Subscribe to CitiesSpeak
In Orlando, the Early Learning Coalition of Orange County works with CareerSource Central Florida to fill a gap in the preparation of their early childhood workforce. A 2014 survey of the infant/toddler workforce in Orange County found that 50 percent of the teachers employed for less than a year had not completed the Florida state-mandated Child Care Training. The CareerSource program helps improve the quality of child care by offering the state-mandated Child Care Training in a face-to-face instruction format and provides coaching and classroom mentoring to young adults who are beginning careers as early childhood educators. Many participants in the program have continued on their career paths to earn Infant/Toddler Career Development Associate (CDA) credentials.
The Early Learning Alliance (ELA) in Fort Worth is a collaborative partnership including more than 50 organizations and individuals working together to ensure that young children in Tarrant County thrive. The local workforce development board, Workforce Solutions of Tarrant County, is an active partner in this early childhood collaborative. Workforce Solutions of Tarrant County understands that high-quality child care helps build the future workforce and that appropriately trained educators are key to this.
Workforce Solutions of Tarrant County, in partnership with the ELA and the Texas Early Childhood Professional Development System, created an online source where early childhood professionals can track their credentials, professional development and work experience in the free platform. This online system provides step-by-step instructions to early childhood professionals on obtaining higher-level credentials and how to qualify for financial incentives offered for achieving these different levels.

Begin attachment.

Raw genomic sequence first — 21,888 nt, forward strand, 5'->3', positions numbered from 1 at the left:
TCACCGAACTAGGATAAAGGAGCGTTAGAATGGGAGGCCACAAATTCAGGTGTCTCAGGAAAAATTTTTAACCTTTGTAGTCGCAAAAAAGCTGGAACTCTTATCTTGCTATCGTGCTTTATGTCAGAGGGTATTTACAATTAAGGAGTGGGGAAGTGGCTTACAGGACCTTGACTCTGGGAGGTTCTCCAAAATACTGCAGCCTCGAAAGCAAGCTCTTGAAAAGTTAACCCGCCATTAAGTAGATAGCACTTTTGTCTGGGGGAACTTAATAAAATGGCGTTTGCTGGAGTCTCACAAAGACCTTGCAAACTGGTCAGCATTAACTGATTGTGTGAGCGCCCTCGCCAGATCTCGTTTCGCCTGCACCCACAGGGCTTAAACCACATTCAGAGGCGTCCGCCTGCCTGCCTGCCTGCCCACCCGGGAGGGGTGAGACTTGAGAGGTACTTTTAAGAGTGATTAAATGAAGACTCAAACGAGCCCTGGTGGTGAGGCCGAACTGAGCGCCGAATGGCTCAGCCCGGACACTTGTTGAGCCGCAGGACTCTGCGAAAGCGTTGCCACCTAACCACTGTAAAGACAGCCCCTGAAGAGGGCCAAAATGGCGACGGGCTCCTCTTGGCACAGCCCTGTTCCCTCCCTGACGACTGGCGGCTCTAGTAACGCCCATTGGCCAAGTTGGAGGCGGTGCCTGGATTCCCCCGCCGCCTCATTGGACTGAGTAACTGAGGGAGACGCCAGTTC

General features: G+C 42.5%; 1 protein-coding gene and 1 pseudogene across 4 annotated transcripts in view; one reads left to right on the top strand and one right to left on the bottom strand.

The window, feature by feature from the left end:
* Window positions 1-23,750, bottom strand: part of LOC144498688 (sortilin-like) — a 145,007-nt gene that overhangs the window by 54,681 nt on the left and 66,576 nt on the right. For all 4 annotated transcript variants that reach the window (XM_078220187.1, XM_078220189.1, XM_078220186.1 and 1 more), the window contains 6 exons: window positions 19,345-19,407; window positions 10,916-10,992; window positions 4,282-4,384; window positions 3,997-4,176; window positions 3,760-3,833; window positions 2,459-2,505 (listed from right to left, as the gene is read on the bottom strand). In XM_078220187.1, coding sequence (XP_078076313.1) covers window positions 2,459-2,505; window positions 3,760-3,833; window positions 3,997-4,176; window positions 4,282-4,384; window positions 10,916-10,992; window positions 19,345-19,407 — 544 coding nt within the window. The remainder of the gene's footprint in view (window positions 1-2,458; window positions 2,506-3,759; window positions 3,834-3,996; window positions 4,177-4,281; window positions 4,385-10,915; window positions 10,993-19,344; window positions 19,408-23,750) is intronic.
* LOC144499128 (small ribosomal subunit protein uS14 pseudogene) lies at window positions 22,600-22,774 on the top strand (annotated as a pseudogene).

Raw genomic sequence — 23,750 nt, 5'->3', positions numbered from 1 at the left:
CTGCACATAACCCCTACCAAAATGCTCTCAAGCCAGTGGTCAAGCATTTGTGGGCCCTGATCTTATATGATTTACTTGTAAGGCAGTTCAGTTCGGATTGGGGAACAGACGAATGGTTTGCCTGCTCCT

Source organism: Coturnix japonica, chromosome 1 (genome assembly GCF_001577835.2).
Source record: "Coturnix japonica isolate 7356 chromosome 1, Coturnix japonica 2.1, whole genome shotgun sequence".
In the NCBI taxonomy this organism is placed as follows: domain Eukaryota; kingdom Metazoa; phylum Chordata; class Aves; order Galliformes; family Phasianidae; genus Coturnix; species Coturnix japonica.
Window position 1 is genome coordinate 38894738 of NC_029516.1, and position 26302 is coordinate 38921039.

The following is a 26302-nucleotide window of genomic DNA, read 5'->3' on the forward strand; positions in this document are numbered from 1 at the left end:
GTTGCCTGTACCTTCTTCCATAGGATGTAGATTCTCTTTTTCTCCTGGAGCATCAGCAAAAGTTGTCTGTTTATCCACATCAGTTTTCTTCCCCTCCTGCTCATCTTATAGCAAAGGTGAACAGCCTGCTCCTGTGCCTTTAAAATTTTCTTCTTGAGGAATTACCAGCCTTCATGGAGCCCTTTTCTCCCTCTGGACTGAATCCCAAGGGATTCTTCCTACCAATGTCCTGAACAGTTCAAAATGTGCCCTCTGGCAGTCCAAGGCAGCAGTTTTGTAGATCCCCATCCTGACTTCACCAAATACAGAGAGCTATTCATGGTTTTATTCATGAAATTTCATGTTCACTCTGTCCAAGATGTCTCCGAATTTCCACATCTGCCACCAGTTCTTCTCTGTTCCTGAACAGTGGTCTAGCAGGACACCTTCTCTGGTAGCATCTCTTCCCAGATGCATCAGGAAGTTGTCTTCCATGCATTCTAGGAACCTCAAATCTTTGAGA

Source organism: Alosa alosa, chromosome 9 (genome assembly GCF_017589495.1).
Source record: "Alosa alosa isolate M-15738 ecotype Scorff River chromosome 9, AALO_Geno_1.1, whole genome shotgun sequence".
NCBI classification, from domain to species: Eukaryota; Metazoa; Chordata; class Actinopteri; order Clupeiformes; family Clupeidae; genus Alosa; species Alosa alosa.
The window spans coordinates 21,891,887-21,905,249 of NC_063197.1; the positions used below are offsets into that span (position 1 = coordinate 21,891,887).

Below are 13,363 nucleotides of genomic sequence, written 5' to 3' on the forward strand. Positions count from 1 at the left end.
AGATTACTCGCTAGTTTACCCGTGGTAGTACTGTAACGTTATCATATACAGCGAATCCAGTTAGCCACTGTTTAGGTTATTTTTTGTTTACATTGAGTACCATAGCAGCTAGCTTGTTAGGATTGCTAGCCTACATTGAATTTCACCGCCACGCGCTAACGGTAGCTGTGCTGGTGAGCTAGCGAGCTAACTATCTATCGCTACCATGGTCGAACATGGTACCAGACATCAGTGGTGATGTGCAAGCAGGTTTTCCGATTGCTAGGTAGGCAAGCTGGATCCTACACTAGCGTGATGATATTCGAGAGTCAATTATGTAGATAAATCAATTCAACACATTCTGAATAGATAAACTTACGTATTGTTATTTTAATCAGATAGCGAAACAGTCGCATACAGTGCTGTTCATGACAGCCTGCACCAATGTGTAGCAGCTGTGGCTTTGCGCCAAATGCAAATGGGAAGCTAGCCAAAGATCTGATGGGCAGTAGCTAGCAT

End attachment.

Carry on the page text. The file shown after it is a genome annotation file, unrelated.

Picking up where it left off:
Additionally, as Workforce Solutions Tarrant County recruits professionals to use the online system, it is also launching a public-private partnership to improve the quality of classroom instruction. Early childhood educators in child care, Head Start, Early Head Start and Independent School District classrooms will receive coaching and mentoring using the Classroom Assessment Scoring System (CLASS) tool. This initiative will connect early learning classrooms to one common, evidence-based tool and allow educators to be assessed by evaluators from the Southern Methodist University Center on Research & Evaluation.
Programs and policies supporting the early childhood workforce help city leaders foster local workforce development. As city leaders undertake this important work, they should turn to their local workforce development boards as key partners in their efforts.
To learn more about these programs, listen to NLC’s recent webinar, Partnering with Workforce Development to Support the Early Childhood Workforce. To learn more about NLC’s work with city leaders to support the early childhood workforce, please visit our website.
About the author: Alana Eichner is the Early Childhood Senior Associate in NLC’s Institute for Youth, Education, and Families.